Amnesty International says youth justice reforms stand in ?direct conflict? to major human rights standards.

Amnesty International says youth justice reforms stand in ?direct conflict? to major human rights standards.

Amnesty International has called on the Queensland government to scrap its youth justice reforms arguing they stand in “direct conflict” to major human rights standards.

Attorney-General Jarrod Bleijie spent much of last year talking about getting tough on youth crime and consulting with communities on the issue.

He emerged in September with a reform plan which would see teenagers with more than six months remaining on their sentence moved to adult prisons when they turned 17, remove detention as a last resort, and allow the identities of repeat offenders to be published.

Those reforms are due to be pushed through parliament in the coming months.

But the Australian director of Amnesty International, Claire Mallinson, has written to Premier Campbell Newman asking him to “remove these bills from the debating schedule ... and ensure that the changes proposed are afforded proper public scrutiny”.

 “These amendments go against international best practice for the protection of children, directly oppose the best interest of the child, contravene major human rights standards and as such should not be introduced,” Ms Mallinson writes.

“The proposals outlined undermine the fundamental proposition that the best interest of the child are paramount and should be the primary consideration in all actions concerning children – including those undertaken by courts of law, administrative or legislative bodies.”

Ms Mallinson said the human rights watchdog was “particularly concerned” about the push to remove the “internationally established principle” of detention as a last resort as it contravened the United Nations Convention on the Rights of the Child, as well as the Standard Minimum Rules for the Treatment of Prisoners, which “stipulate arrest, detention and imprisonment” should only be used once other options were exhausted.

Naming and shaming repeat offenders and making breach of bail an offence were also identified as reasons for concern, Ms Mallinson said, as the rules around protecting children from stigmatisation and the right to presumption of innocence, would be undermined.

“Juvenile justice is a critical area of social policy which has life-long impacts on all those affected,” Ms Mallinson wrote to the Premier.

“It is crucial that such an important policy area undergo proper consideration, consultation and scrutiny.

The majority of children in youth detention in Queensland – just over 60 per cent – are Aboriginal or Torres Strait Islander. Those opposed to the state’s Youth Justice Act have warned they will further victimise vulnerable youth.

Australian Bureau of Statistic figures and the latest Children's Court of Queensland annual report both found the number of juvenile offenders fronting the state’s courts had continued to drop, but those who did face the justice system, estimated to represent just 0.01 per cent of the youth population – were likely to be repeat offenders.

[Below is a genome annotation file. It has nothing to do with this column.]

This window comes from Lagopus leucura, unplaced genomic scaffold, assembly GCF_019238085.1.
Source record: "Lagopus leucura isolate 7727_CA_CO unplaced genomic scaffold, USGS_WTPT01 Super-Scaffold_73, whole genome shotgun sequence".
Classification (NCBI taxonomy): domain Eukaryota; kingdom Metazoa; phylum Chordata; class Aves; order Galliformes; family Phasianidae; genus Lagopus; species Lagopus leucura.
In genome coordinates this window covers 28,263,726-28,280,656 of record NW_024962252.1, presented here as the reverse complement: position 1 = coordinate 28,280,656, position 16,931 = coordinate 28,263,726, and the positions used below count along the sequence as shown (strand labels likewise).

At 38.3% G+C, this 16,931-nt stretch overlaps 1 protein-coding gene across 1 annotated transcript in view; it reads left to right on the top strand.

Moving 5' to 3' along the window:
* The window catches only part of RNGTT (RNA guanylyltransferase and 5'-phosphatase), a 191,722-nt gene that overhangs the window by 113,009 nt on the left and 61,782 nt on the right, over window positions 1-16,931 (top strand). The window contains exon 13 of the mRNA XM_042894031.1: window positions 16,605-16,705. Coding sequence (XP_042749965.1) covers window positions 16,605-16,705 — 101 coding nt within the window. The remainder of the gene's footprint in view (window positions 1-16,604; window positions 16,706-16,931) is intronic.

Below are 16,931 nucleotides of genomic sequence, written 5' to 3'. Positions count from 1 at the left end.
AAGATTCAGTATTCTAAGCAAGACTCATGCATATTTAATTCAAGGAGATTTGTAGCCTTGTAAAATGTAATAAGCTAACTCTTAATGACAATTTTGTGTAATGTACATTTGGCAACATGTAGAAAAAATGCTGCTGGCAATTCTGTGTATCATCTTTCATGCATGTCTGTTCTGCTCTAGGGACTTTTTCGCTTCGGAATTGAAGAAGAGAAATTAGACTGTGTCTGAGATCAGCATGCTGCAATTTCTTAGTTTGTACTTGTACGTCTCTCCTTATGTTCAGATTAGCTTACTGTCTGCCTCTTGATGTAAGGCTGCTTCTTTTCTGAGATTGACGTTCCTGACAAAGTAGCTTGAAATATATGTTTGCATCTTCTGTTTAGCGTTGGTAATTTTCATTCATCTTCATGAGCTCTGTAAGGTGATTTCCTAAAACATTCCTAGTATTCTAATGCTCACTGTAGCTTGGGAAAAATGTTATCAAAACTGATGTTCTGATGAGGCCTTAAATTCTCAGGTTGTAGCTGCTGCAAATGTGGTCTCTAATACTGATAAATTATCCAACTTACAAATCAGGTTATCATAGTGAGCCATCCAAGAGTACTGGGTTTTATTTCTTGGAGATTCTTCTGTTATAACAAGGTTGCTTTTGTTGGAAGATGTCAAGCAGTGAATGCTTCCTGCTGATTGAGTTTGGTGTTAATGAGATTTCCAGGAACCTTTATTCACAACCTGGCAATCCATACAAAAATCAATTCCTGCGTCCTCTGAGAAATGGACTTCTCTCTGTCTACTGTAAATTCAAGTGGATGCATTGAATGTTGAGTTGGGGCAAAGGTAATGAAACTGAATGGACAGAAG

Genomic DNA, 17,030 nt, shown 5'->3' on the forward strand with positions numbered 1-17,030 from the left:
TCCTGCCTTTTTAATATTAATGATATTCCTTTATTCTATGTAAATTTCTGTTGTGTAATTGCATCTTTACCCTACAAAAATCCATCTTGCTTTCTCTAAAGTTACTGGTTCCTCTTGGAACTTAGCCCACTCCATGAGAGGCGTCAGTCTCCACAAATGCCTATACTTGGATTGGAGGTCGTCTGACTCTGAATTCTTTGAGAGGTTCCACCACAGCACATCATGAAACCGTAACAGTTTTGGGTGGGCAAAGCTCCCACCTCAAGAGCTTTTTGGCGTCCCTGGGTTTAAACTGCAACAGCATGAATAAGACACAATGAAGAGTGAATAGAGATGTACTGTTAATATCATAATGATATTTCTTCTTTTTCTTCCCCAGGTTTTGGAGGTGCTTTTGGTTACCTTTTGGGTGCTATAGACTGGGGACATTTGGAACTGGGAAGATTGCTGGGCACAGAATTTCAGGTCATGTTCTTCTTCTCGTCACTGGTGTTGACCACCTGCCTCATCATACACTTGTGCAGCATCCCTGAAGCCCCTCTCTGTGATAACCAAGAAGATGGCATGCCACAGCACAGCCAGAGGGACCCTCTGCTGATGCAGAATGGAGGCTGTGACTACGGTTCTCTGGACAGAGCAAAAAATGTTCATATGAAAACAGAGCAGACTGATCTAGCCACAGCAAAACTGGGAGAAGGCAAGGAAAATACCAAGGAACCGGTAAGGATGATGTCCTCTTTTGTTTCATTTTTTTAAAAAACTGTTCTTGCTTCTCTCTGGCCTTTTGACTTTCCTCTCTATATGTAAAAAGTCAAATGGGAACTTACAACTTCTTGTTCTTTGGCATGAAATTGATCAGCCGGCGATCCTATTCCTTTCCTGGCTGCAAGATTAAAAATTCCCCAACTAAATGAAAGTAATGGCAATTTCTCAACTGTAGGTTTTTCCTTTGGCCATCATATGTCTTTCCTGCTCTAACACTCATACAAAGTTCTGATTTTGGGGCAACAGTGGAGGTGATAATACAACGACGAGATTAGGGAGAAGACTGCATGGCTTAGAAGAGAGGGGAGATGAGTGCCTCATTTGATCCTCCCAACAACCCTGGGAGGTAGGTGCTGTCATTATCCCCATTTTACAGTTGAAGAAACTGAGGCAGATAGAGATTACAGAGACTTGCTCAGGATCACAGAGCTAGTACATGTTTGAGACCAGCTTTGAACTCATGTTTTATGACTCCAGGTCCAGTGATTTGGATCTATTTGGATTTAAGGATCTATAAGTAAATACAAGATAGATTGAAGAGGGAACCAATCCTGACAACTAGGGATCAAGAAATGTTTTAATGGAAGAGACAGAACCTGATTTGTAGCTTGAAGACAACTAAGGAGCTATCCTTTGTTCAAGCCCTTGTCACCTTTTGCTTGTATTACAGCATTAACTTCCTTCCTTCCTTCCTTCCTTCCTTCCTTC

Mr Newman, who said he was yet to receive Ms Mallinson’s letter, said the government was “talking to people”.

 “The Attorney-General last year invited Queenslanders across the state to have their say on youth justice,” he said.

“This particularly is a problem in some of the regional cities like Townsville and Cairns and Rockhampton.

“And again we’re determined to get this right.

“I totally respect Amnesty International. I haven’t seen their letter. I look forward to seeing it.”

Mr Newman said there were parallels with some of the issues the government was facing while it considered reforms to tackle alcohol-fuelled violence and anti-social behaviour in the state’s entertainment districts.

“If I may again, to show the complexity in terms of this other issue[alcohol-fuelled violence]  I mean, I noticed in the media in the last 24 hours there’s been a lot of talk in pointing out that mandatory sentences for some of these violent acts could see high levels of incarceration for Aboriginal young people.

“So the government is determined to get all of these things right and we won’t be jumping into kneejerk sort of responses.

“But one thing I say is the people of Townsville, particularly, and the people of Cairns, are demanding a proper response to end the misery of constant house breaking, car stealing, petty theft that is going on in the city.  I mean it is really driving people around the twist up there.

“And I assure them the government knows that and we’ve got to find a way through this to actually take away that criminal element but properly try and give a pathway to a real life for these young offenders, many of them indigenous. “

Mr Bleijie has previously labelled the reforms as “tough but necessary”.

The reforms are expected to be introduced to parliament on February 11.